Roses Are Read: Roseneath Theatre's The Neverending Story at NYU's Skirball Center

I have always believed children are the most honest audiences. They do not have the social graces to fake a reaction, they do not care what critics say, and they do not believe a show they don't understand must be high art. Roseneath Theatre obviously understand this.
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"Theatre for Young Audiences" is a somewhat complicated term for me. As someone who has been on both sides of that particular theatrical equation, I have always believed that children simply should be able to see good theatre. A great production of an age-appropriate play will entertain the children as well as their parents. Tonight, as I watched the U.S. premiere of The Neverending Story at the NYU's Skirball Center for the Performing Arts, I was reminded that this is possible. I watched the production with two sets of eyes, as both the theatre scholar and inner child in me got sucked into the imaginative staging and solid performances.

I have always believed that children are the most honest audiences. They do not have the social graces to fake a reaction, they do not care what the critics say, and they do not believe that a show that they don't understand must be a piece of high art. Roseneath Theatre's company of actors and artists obviously understand this, and so their version of The Neverending Story is a perfect balance of stunning visual displays, clear and concise plot, and engaging performances.

It doesn't hurt that the story is one that I see as particularly relevant today. At the start we are introduced to Bastian, excellently played by Natasha Greenblatt, who loves to read but doesn't see himself as good at much else. When he has the opportunity to get his hands on a book called The Neverending Story, he picks it up and begins to read in the attic of his school. As he reads, we the audience see him as well as the fantasy world that lives in the book. The constant shifting from the frame of the story itself and the reading of the story a la The Princess Bride sends a really powerful message about the importance of imagination and creativity in a world that can seem to fight against such "impractical" things.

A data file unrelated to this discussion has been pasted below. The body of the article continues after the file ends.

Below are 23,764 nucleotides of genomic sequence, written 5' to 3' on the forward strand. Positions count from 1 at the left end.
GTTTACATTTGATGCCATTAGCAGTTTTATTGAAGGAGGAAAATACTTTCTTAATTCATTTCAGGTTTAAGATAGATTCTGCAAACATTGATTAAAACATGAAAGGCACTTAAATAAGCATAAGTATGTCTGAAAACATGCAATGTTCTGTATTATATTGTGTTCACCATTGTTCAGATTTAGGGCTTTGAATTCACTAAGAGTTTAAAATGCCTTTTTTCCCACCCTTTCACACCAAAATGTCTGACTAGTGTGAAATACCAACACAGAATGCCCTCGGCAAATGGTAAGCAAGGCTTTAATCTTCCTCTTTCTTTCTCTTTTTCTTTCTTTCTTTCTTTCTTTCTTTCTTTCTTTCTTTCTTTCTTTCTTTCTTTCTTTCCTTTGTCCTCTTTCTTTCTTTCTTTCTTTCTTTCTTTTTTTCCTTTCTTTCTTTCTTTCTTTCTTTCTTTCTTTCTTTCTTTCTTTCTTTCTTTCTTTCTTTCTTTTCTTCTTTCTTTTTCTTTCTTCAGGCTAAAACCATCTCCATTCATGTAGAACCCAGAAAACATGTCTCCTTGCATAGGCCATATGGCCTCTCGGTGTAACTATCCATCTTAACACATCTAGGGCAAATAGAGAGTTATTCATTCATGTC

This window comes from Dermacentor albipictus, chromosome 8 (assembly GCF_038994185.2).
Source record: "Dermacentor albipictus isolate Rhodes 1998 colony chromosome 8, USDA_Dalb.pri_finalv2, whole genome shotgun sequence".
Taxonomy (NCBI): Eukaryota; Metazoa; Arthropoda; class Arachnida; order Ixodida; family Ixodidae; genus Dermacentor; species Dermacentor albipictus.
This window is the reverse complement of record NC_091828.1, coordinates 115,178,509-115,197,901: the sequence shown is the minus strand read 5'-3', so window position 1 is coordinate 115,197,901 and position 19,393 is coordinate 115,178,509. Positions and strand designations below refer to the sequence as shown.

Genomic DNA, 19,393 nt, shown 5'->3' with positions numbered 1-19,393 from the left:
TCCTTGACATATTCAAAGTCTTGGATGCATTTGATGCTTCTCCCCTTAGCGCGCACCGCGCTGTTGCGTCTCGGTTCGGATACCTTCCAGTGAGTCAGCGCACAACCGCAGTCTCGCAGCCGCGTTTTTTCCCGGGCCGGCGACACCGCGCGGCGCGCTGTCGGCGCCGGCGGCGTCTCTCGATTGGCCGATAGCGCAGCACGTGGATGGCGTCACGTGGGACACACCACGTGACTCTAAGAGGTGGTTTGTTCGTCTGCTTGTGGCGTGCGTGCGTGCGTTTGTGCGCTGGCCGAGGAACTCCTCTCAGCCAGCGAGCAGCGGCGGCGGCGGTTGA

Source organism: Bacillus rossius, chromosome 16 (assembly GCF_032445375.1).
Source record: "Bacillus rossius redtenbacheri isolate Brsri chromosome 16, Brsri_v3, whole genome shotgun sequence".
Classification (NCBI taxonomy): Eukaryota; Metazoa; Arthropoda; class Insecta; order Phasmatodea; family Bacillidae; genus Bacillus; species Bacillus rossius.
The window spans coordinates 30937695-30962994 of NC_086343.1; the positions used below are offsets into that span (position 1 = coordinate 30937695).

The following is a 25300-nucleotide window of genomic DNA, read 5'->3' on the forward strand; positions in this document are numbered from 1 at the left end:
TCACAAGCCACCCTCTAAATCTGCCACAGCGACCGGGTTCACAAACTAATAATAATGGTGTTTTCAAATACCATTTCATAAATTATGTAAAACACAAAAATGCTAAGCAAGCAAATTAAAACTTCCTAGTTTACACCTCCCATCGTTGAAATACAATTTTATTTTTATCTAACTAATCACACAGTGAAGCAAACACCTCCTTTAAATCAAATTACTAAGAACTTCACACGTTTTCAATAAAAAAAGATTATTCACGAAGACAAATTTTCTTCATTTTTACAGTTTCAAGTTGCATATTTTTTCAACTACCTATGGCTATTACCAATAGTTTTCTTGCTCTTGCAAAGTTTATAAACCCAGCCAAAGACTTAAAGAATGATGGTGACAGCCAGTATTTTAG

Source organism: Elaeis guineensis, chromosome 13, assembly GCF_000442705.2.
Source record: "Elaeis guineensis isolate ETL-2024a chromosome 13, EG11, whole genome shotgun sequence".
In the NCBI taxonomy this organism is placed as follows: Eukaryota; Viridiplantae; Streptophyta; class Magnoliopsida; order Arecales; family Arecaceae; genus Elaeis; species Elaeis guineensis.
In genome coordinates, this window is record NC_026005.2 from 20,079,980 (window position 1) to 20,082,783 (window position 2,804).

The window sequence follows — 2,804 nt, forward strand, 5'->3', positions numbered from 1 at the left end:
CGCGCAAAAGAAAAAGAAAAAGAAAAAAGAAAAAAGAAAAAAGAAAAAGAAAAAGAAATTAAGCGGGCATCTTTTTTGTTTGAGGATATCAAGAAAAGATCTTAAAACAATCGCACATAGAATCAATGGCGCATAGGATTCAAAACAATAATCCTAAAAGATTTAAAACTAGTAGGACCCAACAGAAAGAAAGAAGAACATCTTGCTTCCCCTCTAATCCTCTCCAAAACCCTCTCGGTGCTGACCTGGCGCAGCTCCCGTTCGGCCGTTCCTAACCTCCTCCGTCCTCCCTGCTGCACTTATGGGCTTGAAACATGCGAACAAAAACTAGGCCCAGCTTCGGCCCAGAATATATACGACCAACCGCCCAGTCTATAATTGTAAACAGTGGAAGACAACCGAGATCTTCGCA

Natasha Greenblatt's performance in particular stands out as she brings a book-obsessed boy to life. Her comic timing and simple charm set the tone for the rest of the production. The acting and energy of the company overall is simply a pleasure to watch, which results in performances that fit in with the over-the-top and fantastical set and costumes while still remaining grounded and relatable. I was completely taken in and gladly gave myself over to their storytelling.

I also have to say that the set and costumes are works of art. Set designer Glenn Davidson's minimal design consists of two small downstage areas to the left and the right of the acting space which almost form a false proscenium, while the acting space itself is surrounded in the back by a series of white curtains. As the show progresses these strips of white curtain morph and transform all with the assistance of a few poles and some physically expressive actors. I couldn't help but think of these curtains as a visual metaphor for the act of writing, as they became the blank pieces of paper acted upon by the words of a story.

Director and playwright David S. Craig is also an actor this piece, and it is this kind of total commitment and versatility that is evident in all of the performers and the production as a whole. The Neverending Story comes across like your best friend saying "It's a long story" and then telling you an amazing tale. For Roseneath Theatre, a rose by any other name might smell as sweet, but I doubt that the others could create a performance like this.

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